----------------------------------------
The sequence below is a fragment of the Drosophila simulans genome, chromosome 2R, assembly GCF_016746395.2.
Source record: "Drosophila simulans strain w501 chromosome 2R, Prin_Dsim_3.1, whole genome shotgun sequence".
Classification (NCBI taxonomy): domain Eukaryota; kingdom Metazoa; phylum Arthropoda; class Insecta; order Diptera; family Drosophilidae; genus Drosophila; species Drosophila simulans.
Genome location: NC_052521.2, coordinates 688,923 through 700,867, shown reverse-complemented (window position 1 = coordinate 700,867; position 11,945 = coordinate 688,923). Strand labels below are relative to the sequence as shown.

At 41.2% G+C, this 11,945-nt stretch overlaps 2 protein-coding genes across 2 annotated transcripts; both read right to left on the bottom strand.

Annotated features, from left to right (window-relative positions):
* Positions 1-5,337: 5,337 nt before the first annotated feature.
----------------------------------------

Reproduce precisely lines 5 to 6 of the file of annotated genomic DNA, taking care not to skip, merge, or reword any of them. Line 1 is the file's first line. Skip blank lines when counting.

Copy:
At 41.2% G+C, this 11,945-nt stretch overlaps 2 protein-coding genes across 2 annotated transcripts; both read right to left on the bottom strand.

Annotated features, from left to right (window-relative positions):